x x x

The second article is by a correspondent of the Mainichi at the base of the Koma unit of the special attack corps. He writes: “One night when the members of the Koma unit were in their barracks, warming up for the action scheduled on the next day, an officer came up to me. In his hand was a square notebook which he asked me to place in his mother’s hands. A glance at the book showed that there were two Y100 notes between the pages. On the cover were written the words: To Mother, as well as his full name and the unit to which he belonged. ‘I’ll be glad to oblige you,’ I told him. A short silence fell. ‘I suppose you would not like me to see the contents of the book,’ I said, looking into his face with the air of a man who is afraid his request will be refused. ‘I have written nothing of a confidential nature there,’ he replied. ‘But I am ashamed of my writing. I was so poor at composition when I was a boy.’ He smiled and continued: ‘I was a spoiled child and must have caused my mother a great deal of trouble.’ The young sub-lieutenant spoke very quietly. I found it hard not to bow to him when he finished speaking. Here are some of the entries in sub-lieutenant Watanabe’s diary:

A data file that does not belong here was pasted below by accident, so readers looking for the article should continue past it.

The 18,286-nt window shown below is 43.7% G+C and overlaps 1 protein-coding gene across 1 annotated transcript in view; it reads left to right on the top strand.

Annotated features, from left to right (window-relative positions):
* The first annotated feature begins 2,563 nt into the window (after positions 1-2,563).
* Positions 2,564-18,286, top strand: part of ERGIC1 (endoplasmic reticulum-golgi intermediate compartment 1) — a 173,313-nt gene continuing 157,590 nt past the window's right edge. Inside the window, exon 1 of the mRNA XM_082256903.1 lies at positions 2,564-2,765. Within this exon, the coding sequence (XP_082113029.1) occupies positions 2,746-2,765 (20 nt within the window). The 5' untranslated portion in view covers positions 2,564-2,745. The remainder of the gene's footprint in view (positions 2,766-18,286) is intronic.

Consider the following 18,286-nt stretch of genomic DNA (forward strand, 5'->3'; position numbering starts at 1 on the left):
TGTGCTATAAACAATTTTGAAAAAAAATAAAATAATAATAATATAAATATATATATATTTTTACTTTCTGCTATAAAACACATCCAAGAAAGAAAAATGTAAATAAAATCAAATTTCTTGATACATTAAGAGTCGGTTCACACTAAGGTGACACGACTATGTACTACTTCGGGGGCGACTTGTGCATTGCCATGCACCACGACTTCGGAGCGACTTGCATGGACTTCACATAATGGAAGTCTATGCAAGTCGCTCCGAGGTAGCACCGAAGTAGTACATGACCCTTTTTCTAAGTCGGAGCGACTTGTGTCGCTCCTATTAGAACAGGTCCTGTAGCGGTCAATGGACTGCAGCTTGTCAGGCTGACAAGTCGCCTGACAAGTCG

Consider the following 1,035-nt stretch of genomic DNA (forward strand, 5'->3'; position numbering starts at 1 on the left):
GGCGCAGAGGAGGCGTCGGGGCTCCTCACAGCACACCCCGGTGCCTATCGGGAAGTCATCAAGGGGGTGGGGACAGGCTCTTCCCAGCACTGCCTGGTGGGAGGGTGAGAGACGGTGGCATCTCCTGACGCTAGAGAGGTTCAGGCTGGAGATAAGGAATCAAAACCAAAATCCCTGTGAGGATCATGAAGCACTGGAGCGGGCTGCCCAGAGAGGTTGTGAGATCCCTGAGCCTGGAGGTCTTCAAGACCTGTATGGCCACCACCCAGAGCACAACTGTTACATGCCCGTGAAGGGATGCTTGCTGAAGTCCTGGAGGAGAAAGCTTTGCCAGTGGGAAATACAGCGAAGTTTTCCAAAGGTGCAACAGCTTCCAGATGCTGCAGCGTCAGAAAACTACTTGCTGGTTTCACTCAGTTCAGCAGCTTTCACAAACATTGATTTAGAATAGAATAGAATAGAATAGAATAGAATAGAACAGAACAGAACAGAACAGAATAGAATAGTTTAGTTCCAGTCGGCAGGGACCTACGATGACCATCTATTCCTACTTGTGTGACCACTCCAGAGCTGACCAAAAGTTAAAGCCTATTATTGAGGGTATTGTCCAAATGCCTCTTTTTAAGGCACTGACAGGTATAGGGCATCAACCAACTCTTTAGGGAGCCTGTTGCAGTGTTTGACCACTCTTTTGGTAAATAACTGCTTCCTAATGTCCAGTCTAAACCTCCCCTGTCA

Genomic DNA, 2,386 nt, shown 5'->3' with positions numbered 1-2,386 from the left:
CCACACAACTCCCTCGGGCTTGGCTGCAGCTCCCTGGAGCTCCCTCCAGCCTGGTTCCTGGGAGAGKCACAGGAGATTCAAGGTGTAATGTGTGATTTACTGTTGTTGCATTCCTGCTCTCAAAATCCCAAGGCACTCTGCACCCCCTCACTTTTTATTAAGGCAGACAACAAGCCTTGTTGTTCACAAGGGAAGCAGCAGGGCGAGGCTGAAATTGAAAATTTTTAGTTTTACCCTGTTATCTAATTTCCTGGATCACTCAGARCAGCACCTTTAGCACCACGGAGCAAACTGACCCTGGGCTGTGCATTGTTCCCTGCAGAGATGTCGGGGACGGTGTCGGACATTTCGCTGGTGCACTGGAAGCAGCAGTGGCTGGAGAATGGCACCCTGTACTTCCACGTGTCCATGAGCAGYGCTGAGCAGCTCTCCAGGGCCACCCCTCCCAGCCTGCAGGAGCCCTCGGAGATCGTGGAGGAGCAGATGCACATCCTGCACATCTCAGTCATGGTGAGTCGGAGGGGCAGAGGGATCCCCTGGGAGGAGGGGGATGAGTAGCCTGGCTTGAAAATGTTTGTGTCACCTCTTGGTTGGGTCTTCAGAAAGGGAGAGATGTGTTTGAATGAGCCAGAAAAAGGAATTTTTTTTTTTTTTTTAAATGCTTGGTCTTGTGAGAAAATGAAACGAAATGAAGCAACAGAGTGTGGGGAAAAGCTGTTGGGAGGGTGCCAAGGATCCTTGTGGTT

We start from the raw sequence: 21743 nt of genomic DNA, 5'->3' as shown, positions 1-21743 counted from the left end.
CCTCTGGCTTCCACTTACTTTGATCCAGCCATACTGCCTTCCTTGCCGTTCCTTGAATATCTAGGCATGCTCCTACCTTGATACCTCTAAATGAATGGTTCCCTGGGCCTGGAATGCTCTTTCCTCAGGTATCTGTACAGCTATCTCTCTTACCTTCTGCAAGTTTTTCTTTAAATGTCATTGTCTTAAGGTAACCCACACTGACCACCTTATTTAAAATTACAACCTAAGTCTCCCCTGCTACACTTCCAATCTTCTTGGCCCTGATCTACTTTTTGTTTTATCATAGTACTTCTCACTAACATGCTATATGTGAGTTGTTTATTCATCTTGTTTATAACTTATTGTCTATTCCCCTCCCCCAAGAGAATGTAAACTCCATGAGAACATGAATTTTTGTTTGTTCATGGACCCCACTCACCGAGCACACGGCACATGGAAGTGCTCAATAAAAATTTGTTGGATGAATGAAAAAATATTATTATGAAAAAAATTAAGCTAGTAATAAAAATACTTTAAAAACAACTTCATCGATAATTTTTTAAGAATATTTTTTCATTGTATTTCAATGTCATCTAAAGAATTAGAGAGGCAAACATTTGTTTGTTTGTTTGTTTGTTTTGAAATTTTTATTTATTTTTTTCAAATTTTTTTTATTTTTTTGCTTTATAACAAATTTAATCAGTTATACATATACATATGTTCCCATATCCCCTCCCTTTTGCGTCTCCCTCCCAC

“Mother, I think that you will rejoice at my having joined the special attack corps. I and the rest of us have been the recipients of great imperial favors, as were our ancestors. Nothing is a greater honor to me than to be able to requite even the smallest portion of the imperial favor which has been granted to us and those who went before us….

“‘We came into the world to die. We have now learned to die….